NIOSHTIC-2 Publications Search
Sodium arsenite-induced inhibition of eukaryotic translation initiation factor 4E (eIF4E) results in cytotoxicity and cell death.
Othumpangat-S; Kashon-M; Joseph-P
Mol Cell Biochem 2005 Nov; 279(1-2):123-131
Exposure to arsenic (As) is a risk factor for the development of diabetes, vascular diseases and cancer. Several theories have been proposed to account for the mechanisms potentially responsible for As toxicity and carcinogenesis. Currently, we have investigated whether the eukaryotic translation initiation factor 4E (eIF4E), the mRNA cap binding and rate limiting factor required for translation, is a target for As-induced cytotoxicity and cell death. We have also investigated the potential cellular mechanisms underlying the As-induced de-regulation of expression of eIF4E that are most likely responsible for the cytotoxicity and cell death induced by As. Exposure of four different human cell lines - HCT15 (colorectal adenocarcinoma), PLC/PR/5 (hepatocellular carcinoma), HeLa (cervical adenocarcinoma) and Chang (likely derived from HeLa cells) to sodium arsenite (NaAsO(2)) for time intervals up to 24 h resulted in a concentration-dependent cytotoxicity and cell death. All the NaAsO(2)-treated cells exhibited significant inhibition of eIF4E gene (protein). The potential involvement of eIF4E gene expression in the NaAsO(2)-induced cytotoxicity and cell death was investigated by silencing the cellular expression of the eIF4E gene by employing a small interfering RNA (SiRNA) specifically targeting the eIF4E gene's expression. The SiRNA-mediated silencing of eIF4E gene expression also resulted in significant cytotoxicity and cell death suggesting that the toxicity noticed among the NaAsO(2)-treated cells was probably due to the chemically induced inhibition of eIF4E gene expression. The potential involvement of inhibition of eIF4E gene expression in the NaAsO(2)-induced cytotoxicity and cell death was further investigated by employing transgenic cell lines overexpressing the eIF4E gene. Overexpression of the eIF4E gene in the Chinese hamster ovary cell line was protective against the NaAsO(2)-induced cytotoxicity and cell death. Additional studies conducted to understand the potential mechanisms responsible for NaAsO(2)-induced inhibition of eIF4E gene expression demonstrated that exposure to NaAsO(2) resulted in transcriptional down-regulation of the eIF4E gene only in HCT-15 and HeLa cells, while in the NaAsO(2)-treated and PLC/PR/5 and Chang cells, the eIF4E mRNA expression level was comparable to those of the corresponding control cells. Cellular levels of ubiquitin and the process of ubiquitination were significantly higher in the NaAsO(2)-treated cells compared with the control cells. Immunoprecipitation of lysates obtained from the NaAsO(2)-treated cells and the subsequent western blot analysis of the immunoprecipitated protein(s) using the eIF4E antibody detected the presence of eIF4E protein in the immunoprecipitate suggesting possible ubiquitination of eIF4E protein in the NaAsO(2)-treated cells. Pre-exposure of the NaAsO(2)-treated cells to proteasome inhibitors blocked the inhibition of eIF4E gene expression as well as the resulting cytotoxicity and cell death. Furthermore, exposure of cells to NaAsO(2) resulted in a significant inhibition of expression of the cell cycle and growth regulating gene, cyclin D1. Whether or not the inhibition of cyclin D1 in the NaAsO(2)-treated cells is mediated through the inhibition of eIF4E was tested by silencing the expression of eIF4E gene in the cells. Transfection of cells with SiRNA specifically targeting eIF4E gene expression resulted in a significant inhibition of cyclin D1 gene suggesting that the observed inhibition of cyclin D1 gene in the NaAsO(2)-treated cells is most likely mediated through inhibition of eIF4E gene. Taken together, our results indicate that the exposure of cells to NaAsO(2) resulted in cytotoxicity and cell death, at least in part, due to the inhibition of eIF4E gene expression leading to diminished cellular levels of critical genes such as cyclin D1.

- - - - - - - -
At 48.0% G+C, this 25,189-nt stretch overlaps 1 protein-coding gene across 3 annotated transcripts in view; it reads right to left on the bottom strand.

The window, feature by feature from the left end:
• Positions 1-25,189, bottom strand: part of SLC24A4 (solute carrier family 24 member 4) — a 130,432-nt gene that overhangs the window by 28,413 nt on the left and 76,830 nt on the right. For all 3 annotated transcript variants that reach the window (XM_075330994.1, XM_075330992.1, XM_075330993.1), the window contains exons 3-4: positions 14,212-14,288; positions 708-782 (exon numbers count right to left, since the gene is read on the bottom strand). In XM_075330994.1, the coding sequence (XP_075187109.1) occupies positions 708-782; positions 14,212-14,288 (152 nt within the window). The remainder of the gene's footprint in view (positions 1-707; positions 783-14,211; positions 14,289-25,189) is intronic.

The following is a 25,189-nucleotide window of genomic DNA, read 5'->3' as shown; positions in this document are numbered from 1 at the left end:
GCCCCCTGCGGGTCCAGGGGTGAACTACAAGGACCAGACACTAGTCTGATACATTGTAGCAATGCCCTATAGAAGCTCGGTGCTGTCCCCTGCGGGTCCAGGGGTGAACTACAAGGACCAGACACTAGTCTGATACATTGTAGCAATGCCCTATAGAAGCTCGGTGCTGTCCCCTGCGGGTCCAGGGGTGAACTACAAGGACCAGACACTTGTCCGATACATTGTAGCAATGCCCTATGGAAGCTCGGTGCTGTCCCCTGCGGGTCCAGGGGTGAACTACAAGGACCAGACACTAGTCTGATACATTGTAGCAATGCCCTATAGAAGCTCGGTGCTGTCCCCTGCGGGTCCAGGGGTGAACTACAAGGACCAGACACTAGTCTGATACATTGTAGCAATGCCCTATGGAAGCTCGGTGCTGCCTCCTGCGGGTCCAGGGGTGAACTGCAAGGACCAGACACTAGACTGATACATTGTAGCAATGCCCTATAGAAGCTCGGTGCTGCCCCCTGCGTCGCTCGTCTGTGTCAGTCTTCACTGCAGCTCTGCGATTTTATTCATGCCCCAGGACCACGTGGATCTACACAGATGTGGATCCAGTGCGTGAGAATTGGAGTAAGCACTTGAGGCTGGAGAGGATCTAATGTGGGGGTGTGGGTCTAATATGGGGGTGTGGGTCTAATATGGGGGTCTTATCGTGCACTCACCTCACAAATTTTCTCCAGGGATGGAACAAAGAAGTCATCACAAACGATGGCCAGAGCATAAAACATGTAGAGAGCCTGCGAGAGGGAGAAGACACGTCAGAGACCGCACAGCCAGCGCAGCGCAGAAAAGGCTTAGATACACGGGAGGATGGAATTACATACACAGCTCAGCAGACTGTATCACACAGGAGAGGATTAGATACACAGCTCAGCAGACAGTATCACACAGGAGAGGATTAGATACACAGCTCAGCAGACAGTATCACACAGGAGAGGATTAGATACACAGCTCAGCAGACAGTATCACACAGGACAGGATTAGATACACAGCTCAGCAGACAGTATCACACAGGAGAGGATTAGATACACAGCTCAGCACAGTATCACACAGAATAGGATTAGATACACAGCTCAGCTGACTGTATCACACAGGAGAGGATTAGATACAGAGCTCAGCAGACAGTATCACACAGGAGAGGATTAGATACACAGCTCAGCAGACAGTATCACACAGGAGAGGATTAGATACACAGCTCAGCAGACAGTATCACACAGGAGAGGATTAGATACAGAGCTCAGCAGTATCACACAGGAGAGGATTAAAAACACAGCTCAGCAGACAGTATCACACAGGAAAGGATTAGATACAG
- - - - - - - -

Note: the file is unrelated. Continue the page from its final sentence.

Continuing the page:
Sodium-compounds; Arsenites; Arsenic-compounds; Exposure-levels; Exposure-assessment; Cell-damage; Cytotoxins; Cytotoxicity; Cytotoxic-effects; Cancer; Risk-factors; Toxins; Toxic-effects; Carcinogens; Carcinogenicity; Carcinogenesis
MS 3014, Toxicology and Molecular Biology Branch, National Institute for Occupational Safety and Health, 1095 Willowdale Road, Morgantown, WV 26505, USA
Issue of Publication
Research Tools and Approaches: Cancer Research Methods
Molecular and Cellular Biochemistry
Page last reviewed: September 2, 2020
Content source: National Institute for Occupational Safety and Health Education and Information Division